Jacob Heinrich von Flemming

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Jokūbas Henrikas Flemingas.jpg

Jakob Heinrich von Flemming (March 3, 1667 – April 30, 1728) was a Saxon count, military officer and politician. He was born in Hoff, Prussian Province of Pomerania to a noble family. He completed his law studies in 1688, after which he entered service with Brandenburg. He attained the rank of general in 1705 and Generalfeldmarschall in 1711.

He was appointed ambassador to Warsaw by elector Frederick Augustus of Saxony, who aspired to the throne of Poland–Lithuania which had been vacant since the death of Jan III Sobieski in 1696. By causing competition between the other aspirants, Flemming was able to secure the election of the elector as Augustus II of Poland–Lithuania.

Flemming participated in the Livonian campaign of the Great Northern War. His troops captured the fort Düna fort at Riga from the Swedes in 1700, renaming it "Augustenburg" ("August's fort"), but the Swedes defeated the allied Russian-Saxon army at the crossing of the Daugava in 1701. During the Battle of Kliszów in 1702 he was severely wounded.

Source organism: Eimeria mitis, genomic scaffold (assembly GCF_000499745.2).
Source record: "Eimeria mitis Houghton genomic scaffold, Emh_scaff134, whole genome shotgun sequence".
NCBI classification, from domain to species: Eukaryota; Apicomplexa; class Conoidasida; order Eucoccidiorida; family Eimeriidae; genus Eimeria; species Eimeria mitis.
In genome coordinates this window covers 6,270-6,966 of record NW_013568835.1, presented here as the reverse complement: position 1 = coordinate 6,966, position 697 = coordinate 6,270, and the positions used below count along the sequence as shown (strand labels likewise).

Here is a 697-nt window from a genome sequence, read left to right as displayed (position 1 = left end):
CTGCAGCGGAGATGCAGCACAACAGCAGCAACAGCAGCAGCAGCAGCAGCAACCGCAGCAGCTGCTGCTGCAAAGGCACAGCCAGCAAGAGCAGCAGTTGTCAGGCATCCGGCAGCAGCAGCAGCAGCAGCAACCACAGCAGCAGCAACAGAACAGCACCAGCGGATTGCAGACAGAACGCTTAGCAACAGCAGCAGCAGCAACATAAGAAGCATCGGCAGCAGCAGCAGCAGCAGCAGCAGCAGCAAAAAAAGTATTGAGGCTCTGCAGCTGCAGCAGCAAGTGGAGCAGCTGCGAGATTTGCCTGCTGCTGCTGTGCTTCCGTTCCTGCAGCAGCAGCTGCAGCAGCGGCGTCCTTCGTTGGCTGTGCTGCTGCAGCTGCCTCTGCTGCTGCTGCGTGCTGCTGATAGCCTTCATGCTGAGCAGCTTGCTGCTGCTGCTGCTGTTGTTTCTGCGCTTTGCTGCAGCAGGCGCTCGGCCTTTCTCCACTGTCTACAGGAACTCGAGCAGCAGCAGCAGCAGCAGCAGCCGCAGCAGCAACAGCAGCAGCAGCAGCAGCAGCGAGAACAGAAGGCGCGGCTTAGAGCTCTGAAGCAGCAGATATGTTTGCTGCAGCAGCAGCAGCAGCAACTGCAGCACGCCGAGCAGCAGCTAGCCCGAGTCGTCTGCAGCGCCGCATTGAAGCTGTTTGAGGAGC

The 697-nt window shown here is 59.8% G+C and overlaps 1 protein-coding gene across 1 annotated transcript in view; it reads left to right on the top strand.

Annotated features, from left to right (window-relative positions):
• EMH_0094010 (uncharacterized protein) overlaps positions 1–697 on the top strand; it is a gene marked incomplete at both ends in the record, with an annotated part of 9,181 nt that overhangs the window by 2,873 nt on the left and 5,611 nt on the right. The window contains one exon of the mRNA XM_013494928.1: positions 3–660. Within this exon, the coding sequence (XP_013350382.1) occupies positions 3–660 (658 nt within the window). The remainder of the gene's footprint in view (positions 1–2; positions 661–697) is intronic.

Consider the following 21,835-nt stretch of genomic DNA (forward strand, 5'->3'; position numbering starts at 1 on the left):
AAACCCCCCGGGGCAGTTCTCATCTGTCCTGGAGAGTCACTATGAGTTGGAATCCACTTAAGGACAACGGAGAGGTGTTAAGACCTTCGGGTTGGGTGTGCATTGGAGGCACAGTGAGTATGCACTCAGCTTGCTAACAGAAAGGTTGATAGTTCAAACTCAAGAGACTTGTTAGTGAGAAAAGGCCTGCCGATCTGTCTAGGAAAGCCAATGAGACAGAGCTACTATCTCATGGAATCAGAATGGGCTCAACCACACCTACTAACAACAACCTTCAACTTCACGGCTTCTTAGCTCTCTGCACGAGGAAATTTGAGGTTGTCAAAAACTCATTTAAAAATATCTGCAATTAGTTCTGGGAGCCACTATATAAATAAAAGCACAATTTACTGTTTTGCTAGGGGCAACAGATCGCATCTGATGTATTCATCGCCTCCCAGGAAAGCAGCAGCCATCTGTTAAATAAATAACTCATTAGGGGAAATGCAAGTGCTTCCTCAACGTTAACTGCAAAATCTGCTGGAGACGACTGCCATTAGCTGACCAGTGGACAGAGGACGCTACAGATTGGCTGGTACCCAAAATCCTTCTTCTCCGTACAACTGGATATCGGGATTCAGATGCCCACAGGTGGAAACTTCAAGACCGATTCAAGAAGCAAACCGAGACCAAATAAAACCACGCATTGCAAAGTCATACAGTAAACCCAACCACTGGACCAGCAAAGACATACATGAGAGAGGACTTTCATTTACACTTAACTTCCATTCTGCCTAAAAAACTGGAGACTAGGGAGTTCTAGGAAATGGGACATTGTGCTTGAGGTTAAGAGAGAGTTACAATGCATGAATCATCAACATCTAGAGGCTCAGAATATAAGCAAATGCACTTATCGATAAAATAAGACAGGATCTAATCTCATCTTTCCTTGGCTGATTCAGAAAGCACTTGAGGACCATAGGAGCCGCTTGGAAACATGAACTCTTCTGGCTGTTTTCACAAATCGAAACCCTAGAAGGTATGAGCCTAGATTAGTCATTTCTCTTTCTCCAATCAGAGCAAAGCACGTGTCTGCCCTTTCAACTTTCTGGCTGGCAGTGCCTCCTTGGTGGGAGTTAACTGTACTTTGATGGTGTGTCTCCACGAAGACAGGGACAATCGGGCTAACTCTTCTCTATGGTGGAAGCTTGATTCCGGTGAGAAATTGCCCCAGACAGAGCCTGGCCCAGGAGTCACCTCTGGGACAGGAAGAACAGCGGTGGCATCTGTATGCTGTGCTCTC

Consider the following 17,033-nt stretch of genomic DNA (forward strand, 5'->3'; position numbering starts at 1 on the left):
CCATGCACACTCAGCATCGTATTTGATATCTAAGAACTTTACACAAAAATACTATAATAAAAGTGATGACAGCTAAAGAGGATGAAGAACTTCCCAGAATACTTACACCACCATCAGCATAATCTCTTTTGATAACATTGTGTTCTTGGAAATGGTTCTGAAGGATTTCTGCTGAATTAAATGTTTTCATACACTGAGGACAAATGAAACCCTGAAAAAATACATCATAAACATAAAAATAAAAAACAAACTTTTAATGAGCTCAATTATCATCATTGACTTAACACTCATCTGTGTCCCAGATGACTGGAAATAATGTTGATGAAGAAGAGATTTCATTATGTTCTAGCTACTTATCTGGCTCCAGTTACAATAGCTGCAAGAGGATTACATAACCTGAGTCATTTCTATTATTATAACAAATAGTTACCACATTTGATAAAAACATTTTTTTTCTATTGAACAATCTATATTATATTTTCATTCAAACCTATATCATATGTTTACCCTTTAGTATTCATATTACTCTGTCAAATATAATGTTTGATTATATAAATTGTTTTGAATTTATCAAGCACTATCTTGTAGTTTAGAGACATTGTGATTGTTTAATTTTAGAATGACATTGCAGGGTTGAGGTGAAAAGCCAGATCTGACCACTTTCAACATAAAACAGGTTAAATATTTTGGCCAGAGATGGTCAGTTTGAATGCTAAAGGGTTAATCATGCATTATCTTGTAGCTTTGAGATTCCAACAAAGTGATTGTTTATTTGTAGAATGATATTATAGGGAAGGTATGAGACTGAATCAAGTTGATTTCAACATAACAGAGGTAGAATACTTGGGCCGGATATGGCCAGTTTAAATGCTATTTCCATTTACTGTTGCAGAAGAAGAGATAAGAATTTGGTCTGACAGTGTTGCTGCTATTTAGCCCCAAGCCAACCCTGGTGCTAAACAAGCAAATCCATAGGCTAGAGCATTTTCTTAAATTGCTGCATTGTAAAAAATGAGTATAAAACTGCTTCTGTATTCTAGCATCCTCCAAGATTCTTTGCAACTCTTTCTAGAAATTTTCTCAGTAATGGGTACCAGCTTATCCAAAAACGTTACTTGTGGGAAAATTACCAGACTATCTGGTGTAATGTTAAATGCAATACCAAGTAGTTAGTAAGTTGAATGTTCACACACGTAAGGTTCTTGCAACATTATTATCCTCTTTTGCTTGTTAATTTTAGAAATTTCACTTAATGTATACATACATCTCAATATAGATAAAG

In 1705 August made him general of the cavalry and Minister of War. At the Treaty of Altranstädt in 1706, Charles XII demanded of the deposed August the extradition of Flemming, arguing that he had estates in Swedish Pomerania and was therefore a Swedish citizen subject to Swedish law. Flemming relieved his Elector from this predicament by leaving for Prussia. When the Swedes left Poland in 1708 for their disastrous campaign in Russia (ending with the defeat at Poltava), the re-crowned August installed Flemming in the governor's residence in Dresden.

In 1711 Flemming became Generalfeldmarschall and led the Saxon troops in Northern Germany against the Swedes led by Magnus Stenbock. He participated in the sieges of Stralsund and Tönning, and led the Saxon troops in the Battle of Gadebusch in 1712.

After the victorious end of fighting in northern Germany in 1715, Flemming led the Saxon troops to Poland, supporting Augustus against the Tarnogród Confederation.